People normally spend about two years on the GAPS diet for completely healing to take place. If the condition they’re trying to heal is more mild, a shorter time might be possible. But, in general, two years is a good amount of time to plan on.
The younger the person, the quickly and more deeply they can heal. But older folks can reap amazing benefits, too!
What happens after the GAPS diet?
Once healing has taken place, it’s not necessary to stay on the GAPS diet forever. It’s not really designed to be eaten permanently, although a person could and experience great nutrition.
After the patient has completed the GAPS diet, they can usually transition over to eating all food groups and excluding nothing. Quality of food, sourcing, and proper preparation is still important. The Weston A. Price or Nourishing Traditions diets are great examples for long term diets that provide excellent health, and are extremely delicious!
GAPS diet before and after
I did the GAPS diet for a full two years, and I’m so thankful that I did. It literally changed my life. Before that, I suffered from low energy, lots of headaches, being underweight, and horrible, cystic acne.
The GAPS diet healed all of that, for good. I now eat a Weston A. Price style diet about 90% of the time. If I want to occasionally eat junk foods, at social gatherings, for example, I can do so without my symptoms coming back. My body is truly healed.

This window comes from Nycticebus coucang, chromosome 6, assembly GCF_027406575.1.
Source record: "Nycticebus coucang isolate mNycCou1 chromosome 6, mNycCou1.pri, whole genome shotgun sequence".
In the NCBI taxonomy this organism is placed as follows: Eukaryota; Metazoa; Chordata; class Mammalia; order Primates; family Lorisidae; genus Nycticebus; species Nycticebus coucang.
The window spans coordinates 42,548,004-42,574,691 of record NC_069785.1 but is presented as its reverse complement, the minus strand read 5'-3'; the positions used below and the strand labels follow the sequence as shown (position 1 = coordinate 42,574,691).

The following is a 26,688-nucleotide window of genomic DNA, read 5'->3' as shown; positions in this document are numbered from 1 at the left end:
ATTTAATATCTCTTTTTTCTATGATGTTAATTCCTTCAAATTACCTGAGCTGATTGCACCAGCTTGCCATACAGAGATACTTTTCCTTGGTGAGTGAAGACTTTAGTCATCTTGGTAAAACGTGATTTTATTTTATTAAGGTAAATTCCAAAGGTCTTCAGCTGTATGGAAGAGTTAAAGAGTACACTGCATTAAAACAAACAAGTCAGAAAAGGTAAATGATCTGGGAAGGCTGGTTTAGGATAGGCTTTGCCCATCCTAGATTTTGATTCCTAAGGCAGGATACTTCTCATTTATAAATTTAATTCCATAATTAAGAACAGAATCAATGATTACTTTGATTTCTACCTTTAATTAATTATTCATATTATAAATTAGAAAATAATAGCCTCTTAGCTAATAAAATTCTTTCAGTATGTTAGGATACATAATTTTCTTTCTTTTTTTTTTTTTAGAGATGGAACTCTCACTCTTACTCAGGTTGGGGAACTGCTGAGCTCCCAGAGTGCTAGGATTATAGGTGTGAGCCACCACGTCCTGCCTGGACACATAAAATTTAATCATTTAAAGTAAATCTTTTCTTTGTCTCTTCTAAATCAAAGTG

Is it hard?
To give an honest GAPS diet review, it is a bit of an adjustment at first to say no to certain foods and focus on other ones. But I can say that the GAPS diet really is a delicious way to eat. The key is to focus on the included foods, and make the most of those.
GAPS diet recipes can be very gourmet! Think about it: You’re eating high quality meats, vegetables, lots of other things, and everything can be prepared beautifully in different combinations. There are even lots of scrumptious desserts that you can enjoy. You really don’t have to feel deprived at all, and it’s delicious.
And, last but not least, the benefits of sticking to the GAPS diet and doing it properly are phenomenal. It is so worth it. As I mentioned in the beginning, the GAPS diet was originally designed to heal autism.
So many families have been able to heal their children from autism, and so many other conditions. It is so worth it, and such a wonderful resource to know about. I know that I am joined by many others who are deeply thankful to Dr. Campbell McBride for her work, and for sharing it with us.
What is the GAPS diet? The GAPS diet explained in a nutshell video
More about the GAPS diet
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GAPS diet meal plan
Looking for a GAPS intro meal plan? GAPS to Go is a 30 day meal plan for the GAPS introduction diet that tells you what to eat each day, with complete cooking instructions, and guidance on when to move to each intro diet stage. Check out GAPS to Go here.
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Thanks for stopping by! Be well! 🐝
GAPS™ and Gut and Psychology Syndrome™ are the trademark and copyright of Dr. Natasha Campbell-McBride.